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Drill, baby, drill!
Prick your ears and you just might be able to hear it.
Somewhere in the distance a faint voice is shouting: “Bohr, Schätzelein, bohr!”
Yes, that’s right, in the midst of the worst energy crisis since the 1970s German journalists and politicians are beginning to remember that the country has vast reserves of shale gas hidden deep beneath its surface. Some are making the first tentative calls to “drill, baby, drill.”
“Anyone who wants to free themselves quickly from Russia's clutches must cast off their ideological blinkers: this applies to nuclear technology as well as to fracking,” wrote Malte Lehming, a journalist with the Berlin-based Tagesspiegel newspaper.
The Wirtschaftswoche, a business newspaper, was somewhat more forthright: “We need German fracking gas urgently!” it shouted.
Industry lobbyists have called on the government to consider extracting shale gas in order to make sure factories can keep running.
And our old friend Markus Söder, state leader of Bavaria, also got in on the act. Calling for an “open debate”, Söder demanded to know: “What reserves have we got and what can we use?”
Estimates of German shale gas reserves range from a conservative 230 billion cubic metres (government estimate) to a much more optimistic 2.3 trillion cubic metres (industry estimate).
Given that Germany consumes roughly 90 billion cubic metres of natural gas every year - roughly half of which is imported from Russia - these reserves are potentially a perfect fix for the pickle Germany finds itself in.
Industry experts say that the moth-balled infrastructure could quickly be put back into operation, meaning gas would start flowing within weeks.
The only problem is that this fossil fuel wealth can only be accessed by employing a method known as “hydraulic fracturing” - fracking for short - which the German government banned in 2012 under intense pressure from environmentalists.
Due to the influence green NGOs have over German public opinion, fracking (or “frecking” in German) is almost akin to a swear word. Along with chlorinated chicken, it is used as shorthand for everything that is wrong with American capitalism.
Just how enlightened Germans are compared to their friends across the pond is open to question though. There have been reports in the German press this week that these same green NGOs received millions from the Kremlin to trash talk fracking.
According to expert opinion, fracking isn’t nearly as dangerous as most Germans seem to believe.
The Wirtschaftswoche interviewed Moh’d Amro a specialist on gas exploitation at the Technical University of Freiburg.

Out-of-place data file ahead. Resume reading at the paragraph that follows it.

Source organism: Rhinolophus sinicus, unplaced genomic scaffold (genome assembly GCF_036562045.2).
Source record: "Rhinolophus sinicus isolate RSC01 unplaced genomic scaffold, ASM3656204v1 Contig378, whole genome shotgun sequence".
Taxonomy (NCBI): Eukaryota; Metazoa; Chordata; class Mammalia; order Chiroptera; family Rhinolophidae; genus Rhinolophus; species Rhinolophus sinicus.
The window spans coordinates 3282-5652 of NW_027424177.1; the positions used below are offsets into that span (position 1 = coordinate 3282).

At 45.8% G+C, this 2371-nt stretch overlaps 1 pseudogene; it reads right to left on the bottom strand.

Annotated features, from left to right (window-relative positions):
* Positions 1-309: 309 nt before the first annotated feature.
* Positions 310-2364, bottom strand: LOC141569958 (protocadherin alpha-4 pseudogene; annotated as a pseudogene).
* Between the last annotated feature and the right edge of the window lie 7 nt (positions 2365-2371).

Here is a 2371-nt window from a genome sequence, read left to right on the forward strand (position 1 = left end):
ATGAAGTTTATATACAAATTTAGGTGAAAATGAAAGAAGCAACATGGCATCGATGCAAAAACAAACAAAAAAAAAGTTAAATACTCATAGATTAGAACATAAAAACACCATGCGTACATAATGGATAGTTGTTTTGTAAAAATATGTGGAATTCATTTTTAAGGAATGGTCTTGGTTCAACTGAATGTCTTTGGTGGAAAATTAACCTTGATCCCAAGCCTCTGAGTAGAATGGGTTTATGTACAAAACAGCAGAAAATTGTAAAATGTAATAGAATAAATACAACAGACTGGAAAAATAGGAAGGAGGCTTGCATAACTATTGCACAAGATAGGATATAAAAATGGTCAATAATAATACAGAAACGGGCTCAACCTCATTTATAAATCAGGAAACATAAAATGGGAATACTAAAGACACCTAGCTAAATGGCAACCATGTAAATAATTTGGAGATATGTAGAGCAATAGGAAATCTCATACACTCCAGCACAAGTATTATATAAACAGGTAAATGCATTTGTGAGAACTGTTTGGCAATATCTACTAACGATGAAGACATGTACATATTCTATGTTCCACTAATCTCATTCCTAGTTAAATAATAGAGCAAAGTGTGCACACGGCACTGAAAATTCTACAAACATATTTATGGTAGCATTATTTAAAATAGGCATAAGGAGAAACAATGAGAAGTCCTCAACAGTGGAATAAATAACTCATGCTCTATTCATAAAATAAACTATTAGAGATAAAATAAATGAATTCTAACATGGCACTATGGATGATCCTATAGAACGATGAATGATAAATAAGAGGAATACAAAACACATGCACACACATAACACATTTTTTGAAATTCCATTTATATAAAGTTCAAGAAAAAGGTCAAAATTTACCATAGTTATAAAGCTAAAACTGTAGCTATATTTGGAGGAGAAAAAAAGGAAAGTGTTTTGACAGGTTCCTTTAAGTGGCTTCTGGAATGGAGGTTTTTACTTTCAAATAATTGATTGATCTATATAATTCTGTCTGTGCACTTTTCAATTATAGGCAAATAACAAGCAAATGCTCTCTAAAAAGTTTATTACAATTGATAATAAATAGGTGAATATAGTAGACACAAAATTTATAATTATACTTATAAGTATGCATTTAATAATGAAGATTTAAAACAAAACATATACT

This is what he had to say:
“We actually used fracking in Germany between 1961 and 2012. We carried out a total of around 500 fracks and I don't know of a single case where there was a problem or an environmental accident. In fact, we have an important safety advantage in Germany. The deposits are located extremely deep under impermeable layers of rock. We can be pretty sure that no uncontrolled fluids will reach the surface.”
The Federal Institute for Geosciences and Natural Resources agrees. In a 2016 report on German shale gas reserves it described the public’s fears about extraction as “exaggerated.”
Pointing to surveys which show that most people fear contamination of their drinking water, the report stated that fracking is only permitted at depths where the ground water is undrinkable anyway due to a high salt content. “The deep ground water doesn’t mix with groundwater near the surface,” the report added.
But, whether scientists see it as safe or not, German shale gas is unlikely to make an unexpected comeback. The ideological crust of the governing parties is too impermeable to make that an option.
As much as the three governing parties have said that the Ukraine war has led them to rethink old assumptions, they are all still dug into their ideological trenches.
While the Free Democrats refuse to contemplate autobahn speed limits - even temporary ones - to reduce oil consumption, the Greens are sticking their fingers in their ears when conversation turns to shale gas.
The Green’s Bundestag faction leader Anton Hofreiter took to the telly this week to put forward the case for an immediate embargo on Russian gas. Asked by the presenter whether shale gas could be part of the answer, he brushed off the question with the comment: “our gas reserves won’t help us at all.”
That’s not how Prof. Moh’d Amro sees it. He told the Wirtschaftswoche that Germany could “relatively easily” increase domestic production from 5% of its overall needs to 10% to 15% by updating current infrastructure.
In the best case scenario, these reserves could contribute to German gas needs for years to come. As I have previously reported, natural gas is crucial to Germany’s Energiewende due to the fact that gas-fired power stations can be fired up quickly at times when weather conditions don’t suit renewables.
Then again, Germany can always buy in expensive liquified shale gas from abroad. As is the case in so many spheres, Germany likes to export the risk. But that comes with costs too.